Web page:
Knife Crime – What’s next?

Knife Crime – What’s next?

Knife crime on our streets is endemic. The pervasive nature of the problem sadly becomes more apparent on a daily basis, as more young people lose their lives.  

The New Year brought about a depressing reality in London, in a short 15 hour period between New Year’s Eve into New Year’s Day four young men died in unrelated knife attacks in north, east and south London. These deaths brought the total number of fatal knife attacks in the capital to 80 in 2017. In March there were more murders than in any month for more than a decade.

These events are systemic of the general trends of knife crime across England and Wales. Figures released by the ONS  show that between September 2016 and September 2017, recorded crime rose across England and Wales. With knife crime rising by 21% nationwide, and a similar amount in London.

For the families of victims this is a painful reminder that the epidemic continues. There exists a feeling that the government is doing little to help prevent the rise in knife crime. Sadiq Khan, Mayor of London, in an article for The Guardian argued that “in recent years as the government’s long-term approach to crime and cuts to preventative services have started to bite.” As representative of London, Mr Khan has also received backlash for failing to tackle the rise in knife crime. The aforementioned statistics are clear evidence that the government’s knife crime strategy is failing.

Doreen Lawrence, mother of murdered teenage Stephen Lawrence, said the latest surge in knife crime across London would be taken more seriously if the victims were white, “It comes under the race issue again – look who’s dying. If that was the amount of kids who were in the white community that were dying, do you think that something would have been done?”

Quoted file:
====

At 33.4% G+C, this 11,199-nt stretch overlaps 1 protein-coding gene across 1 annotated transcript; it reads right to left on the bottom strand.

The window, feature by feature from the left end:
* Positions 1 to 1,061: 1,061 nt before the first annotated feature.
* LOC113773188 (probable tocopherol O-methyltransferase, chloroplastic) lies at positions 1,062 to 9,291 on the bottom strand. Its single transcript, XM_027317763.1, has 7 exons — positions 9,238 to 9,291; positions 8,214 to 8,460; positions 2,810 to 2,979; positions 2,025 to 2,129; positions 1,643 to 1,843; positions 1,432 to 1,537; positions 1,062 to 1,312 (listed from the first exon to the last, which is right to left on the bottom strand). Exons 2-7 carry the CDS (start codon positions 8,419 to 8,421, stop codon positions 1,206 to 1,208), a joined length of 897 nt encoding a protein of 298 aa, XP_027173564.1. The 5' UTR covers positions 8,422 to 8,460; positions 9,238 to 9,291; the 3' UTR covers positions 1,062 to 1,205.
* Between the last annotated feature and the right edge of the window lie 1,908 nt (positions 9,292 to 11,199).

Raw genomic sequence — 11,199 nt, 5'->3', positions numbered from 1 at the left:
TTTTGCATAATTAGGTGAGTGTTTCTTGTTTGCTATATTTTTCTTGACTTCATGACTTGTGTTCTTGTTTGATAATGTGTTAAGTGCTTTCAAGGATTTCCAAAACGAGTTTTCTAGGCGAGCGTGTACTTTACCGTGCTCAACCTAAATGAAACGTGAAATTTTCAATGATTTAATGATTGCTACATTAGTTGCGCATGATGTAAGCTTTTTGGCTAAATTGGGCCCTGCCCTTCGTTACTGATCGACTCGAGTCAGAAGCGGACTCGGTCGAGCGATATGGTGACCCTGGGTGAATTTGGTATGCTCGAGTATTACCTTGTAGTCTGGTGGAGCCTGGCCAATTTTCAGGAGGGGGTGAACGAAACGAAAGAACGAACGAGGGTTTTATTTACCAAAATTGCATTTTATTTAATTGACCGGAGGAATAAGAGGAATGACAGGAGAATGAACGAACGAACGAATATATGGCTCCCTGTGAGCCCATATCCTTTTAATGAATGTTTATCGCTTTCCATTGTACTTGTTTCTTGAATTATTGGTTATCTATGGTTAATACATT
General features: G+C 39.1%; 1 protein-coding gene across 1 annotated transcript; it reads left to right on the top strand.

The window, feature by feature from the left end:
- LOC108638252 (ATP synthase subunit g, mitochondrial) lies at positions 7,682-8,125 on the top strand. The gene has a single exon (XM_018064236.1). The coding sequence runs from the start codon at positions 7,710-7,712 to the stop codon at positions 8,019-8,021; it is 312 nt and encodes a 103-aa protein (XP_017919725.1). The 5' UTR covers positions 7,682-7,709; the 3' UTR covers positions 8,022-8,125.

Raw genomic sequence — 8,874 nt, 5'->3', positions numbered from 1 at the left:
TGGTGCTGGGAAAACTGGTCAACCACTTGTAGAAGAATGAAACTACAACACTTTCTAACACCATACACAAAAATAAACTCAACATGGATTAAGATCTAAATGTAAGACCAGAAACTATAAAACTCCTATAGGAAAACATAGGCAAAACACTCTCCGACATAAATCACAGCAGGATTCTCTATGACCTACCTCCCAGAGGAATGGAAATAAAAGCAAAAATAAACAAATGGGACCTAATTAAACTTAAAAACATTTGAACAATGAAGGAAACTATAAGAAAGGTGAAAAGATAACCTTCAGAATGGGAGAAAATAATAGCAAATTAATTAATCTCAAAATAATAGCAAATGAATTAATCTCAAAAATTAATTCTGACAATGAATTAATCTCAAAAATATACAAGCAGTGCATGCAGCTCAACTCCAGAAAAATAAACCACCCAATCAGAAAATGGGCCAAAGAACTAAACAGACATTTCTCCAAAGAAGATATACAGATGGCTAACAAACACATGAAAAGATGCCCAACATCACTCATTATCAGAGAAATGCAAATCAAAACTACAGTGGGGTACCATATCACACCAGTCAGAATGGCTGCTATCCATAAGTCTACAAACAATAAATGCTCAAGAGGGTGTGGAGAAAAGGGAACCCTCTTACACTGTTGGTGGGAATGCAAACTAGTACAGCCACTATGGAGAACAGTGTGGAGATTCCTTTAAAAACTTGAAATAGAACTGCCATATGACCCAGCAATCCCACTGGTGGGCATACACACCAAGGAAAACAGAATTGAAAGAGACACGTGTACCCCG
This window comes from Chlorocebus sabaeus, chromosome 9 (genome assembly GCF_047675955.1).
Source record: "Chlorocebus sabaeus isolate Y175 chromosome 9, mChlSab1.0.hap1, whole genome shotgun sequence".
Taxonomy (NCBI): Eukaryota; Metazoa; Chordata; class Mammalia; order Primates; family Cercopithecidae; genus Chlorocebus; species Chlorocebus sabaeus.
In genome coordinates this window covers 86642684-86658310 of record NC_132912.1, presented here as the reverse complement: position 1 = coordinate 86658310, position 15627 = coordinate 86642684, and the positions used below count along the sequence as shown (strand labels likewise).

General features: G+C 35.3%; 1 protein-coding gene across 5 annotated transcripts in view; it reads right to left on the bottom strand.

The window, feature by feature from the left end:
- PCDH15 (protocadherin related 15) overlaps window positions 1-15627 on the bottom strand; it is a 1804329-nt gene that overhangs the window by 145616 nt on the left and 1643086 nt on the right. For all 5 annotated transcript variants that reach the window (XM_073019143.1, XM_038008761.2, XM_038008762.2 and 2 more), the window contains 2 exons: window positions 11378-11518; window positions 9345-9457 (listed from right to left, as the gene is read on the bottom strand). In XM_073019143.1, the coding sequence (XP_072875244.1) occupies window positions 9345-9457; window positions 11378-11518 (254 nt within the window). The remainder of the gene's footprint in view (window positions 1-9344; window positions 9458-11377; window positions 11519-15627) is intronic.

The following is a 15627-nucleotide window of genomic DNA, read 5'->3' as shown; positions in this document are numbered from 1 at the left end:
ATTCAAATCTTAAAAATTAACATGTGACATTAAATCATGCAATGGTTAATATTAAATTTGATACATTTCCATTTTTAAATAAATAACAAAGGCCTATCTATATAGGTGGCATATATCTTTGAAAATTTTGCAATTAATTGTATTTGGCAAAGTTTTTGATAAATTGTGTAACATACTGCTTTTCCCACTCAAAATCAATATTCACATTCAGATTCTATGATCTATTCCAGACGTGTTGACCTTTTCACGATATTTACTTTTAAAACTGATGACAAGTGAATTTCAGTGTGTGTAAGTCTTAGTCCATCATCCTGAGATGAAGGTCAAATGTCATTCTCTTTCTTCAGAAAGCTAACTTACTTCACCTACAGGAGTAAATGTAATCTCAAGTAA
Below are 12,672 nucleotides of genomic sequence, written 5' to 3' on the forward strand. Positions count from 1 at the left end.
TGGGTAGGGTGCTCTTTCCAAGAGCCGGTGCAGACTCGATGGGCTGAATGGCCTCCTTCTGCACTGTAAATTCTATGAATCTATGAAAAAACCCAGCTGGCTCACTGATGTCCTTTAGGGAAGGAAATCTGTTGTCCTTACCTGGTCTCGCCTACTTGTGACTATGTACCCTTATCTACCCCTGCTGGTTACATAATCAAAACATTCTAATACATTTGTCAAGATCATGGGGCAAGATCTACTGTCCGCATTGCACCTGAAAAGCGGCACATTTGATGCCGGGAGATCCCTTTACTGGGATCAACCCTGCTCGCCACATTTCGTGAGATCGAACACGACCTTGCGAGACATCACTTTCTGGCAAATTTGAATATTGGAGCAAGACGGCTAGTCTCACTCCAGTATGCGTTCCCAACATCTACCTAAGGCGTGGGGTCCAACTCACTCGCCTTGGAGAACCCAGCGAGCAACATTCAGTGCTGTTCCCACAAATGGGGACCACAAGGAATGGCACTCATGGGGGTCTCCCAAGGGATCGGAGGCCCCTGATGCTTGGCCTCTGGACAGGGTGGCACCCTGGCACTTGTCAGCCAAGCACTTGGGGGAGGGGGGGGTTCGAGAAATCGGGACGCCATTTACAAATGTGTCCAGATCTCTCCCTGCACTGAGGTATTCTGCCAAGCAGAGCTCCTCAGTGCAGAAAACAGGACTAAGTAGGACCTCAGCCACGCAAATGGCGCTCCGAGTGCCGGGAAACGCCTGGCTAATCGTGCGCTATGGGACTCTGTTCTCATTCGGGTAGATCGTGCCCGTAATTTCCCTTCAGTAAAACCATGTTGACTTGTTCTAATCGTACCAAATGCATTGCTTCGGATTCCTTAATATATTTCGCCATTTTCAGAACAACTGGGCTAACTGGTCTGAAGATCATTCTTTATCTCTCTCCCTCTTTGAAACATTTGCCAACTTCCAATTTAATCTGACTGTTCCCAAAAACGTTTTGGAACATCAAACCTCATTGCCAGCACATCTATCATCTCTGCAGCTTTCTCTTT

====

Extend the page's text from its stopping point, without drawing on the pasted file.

David Lammy, MP for Tottenham, has made it clear that action on knife crime is paramount, after four people were killed in his constituency. Lammy calls for the focus to move away from youths, though a reassuring rhetoric; it creates a cycle that does very little to stop the knife crime epidemic. Lammy argues that this epidemic is in fact driven by a ‘sophisticated network of veteran organised criminals’ and it is therefore those who should be targeted, there is little to be achieved by targeting ‘footsoldiers’, and instead efforts must focus on those at the top of London’s criminal networks that are exploiting our young people.

To truly address the root causes of this epidemic it is essential that those who have the ability to so have adequate resources. It is no secret that the police forces are being cut, along with Border Force budgets, leaving them with little resource to tackle serious organised crime.

At JAN Trust, through our Web Guardians™ programme we work with women and mothers to enable them to develop the skills to help protect their children both online and offline, encouraging them to have and maintain an open dialogue between them and their children about the dangers that exist to young people today. This work is vital, in protecting our future generations.

To truly tackle the epidemic of knife crime, that is destroying so many lives, we must tackle the root causes of the problem, the statistics show that the rate of knife crime across the UK shows little signs of reducing. It is time to act.